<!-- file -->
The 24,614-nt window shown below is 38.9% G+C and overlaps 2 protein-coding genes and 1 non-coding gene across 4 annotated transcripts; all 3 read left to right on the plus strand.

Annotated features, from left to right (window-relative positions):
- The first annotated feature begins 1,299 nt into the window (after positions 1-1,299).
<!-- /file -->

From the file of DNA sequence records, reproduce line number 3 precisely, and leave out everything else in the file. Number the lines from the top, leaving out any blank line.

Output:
- The first annotated feature begins 1,299 nt into the window (after positions 1-1,299).